Returns aren't necessarily bad; they're part of building a relationship. It's reasonable that customers who buy more would return purchases more frequently. To elevate return experiences, retailers can program post-return lifecycle touchpoints with confirmation and update triggers, or use segmentation tactics to tailor responses such as thanking longtime customers for their loyalty over the years or acknowledging a first purchase.
Disposition codes and data around reasons for returns can also enable tailored, win-back series potential. If a shopper is returning a sweater for fit or quality, that data gives you insight on how to navigate the relationship. Finally, a return confirmation and promo code with an invite to shop again is another way to turn a negative experience into a positive (and profitable) one.
Move toward platform unification
Reasonably, the tactics we've examined so far hinge on automations and dynamic personalization — two essential capabilities for retailers looking to thrive in the coming months. That’s difficult to achieve when stitching together incomplete data from disconnected platforms.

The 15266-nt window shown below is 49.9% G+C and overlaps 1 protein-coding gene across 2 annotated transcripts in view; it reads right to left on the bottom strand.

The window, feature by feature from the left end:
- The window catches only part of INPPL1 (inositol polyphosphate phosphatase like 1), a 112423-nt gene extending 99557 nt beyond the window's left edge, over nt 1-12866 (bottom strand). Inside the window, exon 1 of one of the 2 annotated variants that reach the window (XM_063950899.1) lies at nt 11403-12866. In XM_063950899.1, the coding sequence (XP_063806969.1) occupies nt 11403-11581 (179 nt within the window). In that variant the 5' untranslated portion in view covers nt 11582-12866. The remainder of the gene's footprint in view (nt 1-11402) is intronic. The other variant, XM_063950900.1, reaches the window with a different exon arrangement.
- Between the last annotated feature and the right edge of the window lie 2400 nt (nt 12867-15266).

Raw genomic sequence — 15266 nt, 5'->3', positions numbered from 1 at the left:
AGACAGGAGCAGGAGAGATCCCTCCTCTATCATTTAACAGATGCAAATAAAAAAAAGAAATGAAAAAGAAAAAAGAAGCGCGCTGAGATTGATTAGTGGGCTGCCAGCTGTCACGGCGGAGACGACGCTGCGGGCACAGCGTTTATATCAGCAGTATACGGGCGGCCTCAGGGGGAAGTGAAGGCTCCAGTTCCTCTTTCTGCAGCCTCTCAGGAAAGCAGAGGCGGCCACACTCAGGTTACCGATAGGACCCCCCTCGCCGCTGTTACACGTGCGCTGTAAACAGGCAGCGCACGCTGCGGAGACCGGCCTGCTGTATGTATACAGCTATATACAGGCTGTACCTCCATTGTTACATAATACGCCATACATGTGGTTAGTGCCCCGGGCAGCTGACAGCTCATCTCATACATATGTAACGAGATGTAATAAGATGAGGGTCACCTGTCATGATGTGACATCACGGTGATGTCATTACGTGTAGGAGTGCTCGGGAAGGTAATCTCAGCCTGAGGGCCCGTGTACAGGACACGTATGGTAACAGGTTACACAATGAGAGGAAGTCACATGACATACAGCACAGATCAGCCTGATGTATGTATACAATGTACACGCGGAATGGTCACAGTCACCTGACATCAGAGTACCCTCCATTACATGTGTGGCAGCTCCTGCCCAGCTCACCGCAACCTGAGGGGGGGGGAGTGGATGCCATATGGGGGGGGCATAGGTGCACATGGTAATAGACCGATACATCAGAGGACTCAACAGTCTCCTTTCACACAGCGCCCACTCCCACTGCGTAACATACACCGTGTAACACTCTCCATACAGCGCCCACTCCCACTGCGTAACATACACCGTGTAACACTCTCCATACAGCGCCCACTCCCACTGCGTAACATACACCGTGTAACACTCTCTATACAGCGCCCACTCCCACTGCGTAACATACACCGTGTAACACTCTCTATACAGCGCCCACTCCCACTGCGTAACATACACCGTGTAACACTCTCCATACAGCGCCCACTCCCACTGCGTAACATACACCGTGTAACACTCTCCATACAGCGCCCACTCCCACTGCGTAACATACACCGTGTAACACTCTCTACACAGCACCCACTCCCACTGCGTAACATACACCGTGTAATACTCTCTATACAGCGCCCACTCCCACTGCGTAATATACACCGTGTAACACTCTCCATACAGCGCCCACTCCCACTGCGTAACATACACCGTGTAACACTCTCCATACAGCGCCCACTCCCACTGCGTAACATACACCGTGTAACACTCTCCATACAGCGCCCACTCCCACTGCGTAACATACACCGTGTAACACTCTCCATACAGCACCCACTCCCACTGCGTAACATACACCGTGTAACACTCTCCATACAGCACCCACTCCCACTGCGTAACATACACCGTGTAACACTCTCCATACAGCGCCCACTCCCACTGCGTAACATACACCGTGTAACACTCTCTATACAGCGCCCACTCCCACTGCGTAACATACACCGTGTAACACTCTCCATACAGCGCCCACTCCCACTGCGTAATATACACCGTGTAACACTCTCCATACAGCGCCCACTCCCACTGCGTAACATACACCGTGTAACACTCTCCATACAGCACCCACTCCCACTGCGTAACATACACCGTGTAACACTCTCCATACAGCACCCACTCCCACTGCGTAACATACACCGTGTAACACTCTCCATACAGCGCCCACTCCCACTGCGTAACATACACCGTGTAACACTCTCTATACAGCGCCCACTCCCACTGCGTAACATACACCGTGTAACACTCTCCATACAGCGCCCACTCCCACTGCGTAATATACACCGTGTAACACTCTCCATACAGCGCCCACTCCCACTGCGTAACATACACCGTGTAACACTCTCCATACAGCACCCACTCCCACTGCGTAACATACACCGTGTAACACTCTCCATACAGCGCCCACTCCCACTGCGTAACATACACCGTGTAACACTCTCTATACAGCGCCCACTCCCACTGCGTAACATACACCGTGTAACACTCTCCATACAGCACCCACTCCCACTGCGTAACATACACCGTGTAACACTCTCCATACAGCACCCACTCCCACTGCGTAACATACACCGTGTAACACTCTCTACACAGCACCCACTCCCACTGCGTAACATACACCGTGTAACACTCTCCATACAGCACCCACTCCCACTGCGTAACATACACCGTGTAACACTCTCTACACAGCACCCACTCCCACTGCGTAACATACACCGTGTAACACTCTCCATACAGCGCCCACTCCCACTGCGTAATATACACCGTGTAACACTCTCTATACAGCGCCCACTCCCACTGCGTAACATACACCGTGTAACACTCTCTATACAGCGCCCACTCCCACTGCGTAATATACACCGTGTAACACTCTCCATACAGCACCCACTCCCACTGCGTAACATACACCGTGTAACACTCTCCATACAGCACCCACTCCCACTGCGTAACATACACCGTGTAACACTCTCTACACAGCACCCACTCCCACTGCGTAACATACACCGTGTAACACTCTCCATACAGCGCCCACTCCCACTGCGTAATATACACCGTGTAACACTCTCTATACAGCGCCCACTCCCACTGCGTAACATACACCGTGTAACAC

"It's not uncommon for transactional emails to go out on different platforms," said Deretich. "The ideal solution for nurturing customers in the long run is one that makes it possible for all communications to be deployed from a single platform. Or, at the very least, has the ability to orchestrate with visibility from a single platform."
Data unification is one reason why retailers like Everlane, Food52 and ThirdLove have moved to cross-channel platforms like Sailthru, enabling marketers to unify user data from multiple sources to facilitate instant, deeply personalized actions. "The long-term vision is to have everything consolidated, but if you can't get there now, ensure platforms and vendors you're working with can share key data points," Deretich advised.
What's at stake
The stakes of getting personalization right (or wrong) are multiplying, warns McKinsey: "Organizations able to build and activate that capability at scale can put customer value on a new trajectory, driving double-digit revenue growth, superior retention, and richer, more nurturing long-term relationships." That's a heck of a competitive advantage — even in the midst of supply pains.